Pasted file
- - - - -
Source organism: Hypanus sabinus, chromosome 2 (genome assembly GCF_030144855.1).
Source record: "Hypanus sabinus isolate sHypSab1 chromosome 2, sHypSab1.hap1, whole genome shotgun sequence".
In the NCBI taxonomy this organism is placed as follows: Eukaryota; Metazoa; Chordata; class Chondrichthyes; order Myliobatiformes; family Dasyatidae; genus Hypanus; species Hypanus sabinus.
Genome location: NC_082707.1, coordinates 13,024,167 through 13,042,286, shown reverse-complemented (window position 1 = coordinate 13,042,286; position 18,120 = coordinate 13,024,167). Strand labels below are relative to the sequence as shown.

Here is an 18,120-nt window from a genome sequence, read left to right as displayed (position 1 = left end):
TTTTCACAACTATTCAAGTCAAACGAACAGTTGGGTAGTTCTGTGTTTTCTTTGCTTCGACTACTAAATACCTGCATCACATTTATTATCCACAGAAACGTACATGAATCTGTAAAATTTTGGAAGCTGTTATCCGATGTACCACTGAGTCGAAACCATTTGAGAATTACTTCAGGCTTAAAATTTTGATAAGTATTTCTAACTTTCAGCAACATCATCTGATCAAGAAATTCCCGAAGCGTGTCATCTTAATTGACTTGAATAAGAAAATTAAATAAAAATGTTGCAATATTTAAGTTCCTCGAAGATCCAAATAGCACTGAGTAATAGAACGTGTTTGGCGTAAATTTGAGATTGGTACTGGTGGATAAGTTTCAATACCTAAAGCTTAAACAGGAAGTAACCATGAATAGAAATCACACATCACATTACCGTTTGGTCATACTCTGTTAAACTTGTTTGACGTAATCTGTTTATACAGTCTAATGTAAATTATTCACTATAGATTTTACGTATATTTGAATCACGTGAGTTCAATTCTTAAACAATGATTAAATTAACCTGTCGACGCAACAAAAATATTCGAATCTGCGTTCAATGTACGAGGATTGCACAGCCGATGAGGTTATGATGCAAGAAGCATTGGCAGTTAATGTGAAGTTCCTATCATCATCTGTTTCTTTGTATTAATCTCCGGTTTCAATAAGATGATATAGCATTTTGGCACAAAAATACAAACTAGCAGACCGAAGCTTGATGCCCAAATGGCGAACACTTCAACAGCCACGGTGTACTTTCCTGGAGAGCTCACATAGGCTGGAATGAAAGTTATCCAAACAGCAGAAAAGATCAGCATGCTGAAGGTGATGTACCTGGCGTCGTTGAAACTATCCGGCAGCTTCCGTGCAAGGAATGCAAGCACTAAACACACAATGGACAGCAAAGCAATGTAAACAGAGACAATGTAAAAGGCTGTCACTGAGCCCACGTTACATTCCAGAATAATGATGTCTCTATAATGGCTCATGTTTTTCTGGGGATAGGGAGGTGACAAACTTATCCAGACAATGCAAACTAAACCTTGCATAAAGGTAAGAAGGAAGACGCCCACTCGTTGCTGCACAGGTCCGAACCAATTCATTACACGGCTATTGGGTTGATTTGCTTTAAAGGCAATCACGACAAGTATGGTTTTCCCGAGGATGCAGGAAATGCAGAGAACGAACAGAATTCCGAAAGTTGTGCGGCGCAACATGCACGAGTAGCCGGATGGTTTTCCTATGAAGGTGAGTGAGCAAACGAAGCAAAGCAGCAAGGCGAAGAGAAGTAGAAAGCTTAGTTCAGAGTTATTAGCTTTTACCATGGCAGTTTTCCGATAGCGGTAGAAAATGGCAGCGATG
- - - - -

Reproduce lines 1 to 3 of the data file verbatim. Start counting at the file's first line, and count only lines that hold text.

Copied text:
Source organism: Hypanus sabinus, chromosome 2 (genome assembly GCF_030144855.1).
Source record: "Hypanus sabinus isolate sHypSab1 chromosome 2, sHypSab1.hap1, whole genome shotgun sequence".
In the NCBI taxonomy this organism is placed as follows: Eukaryota; Metazoa; Chordata; class Chondrichthyes; order Myliobatiformes; family Dasyatidae; genus Hypanus; species Hypanus sabinus.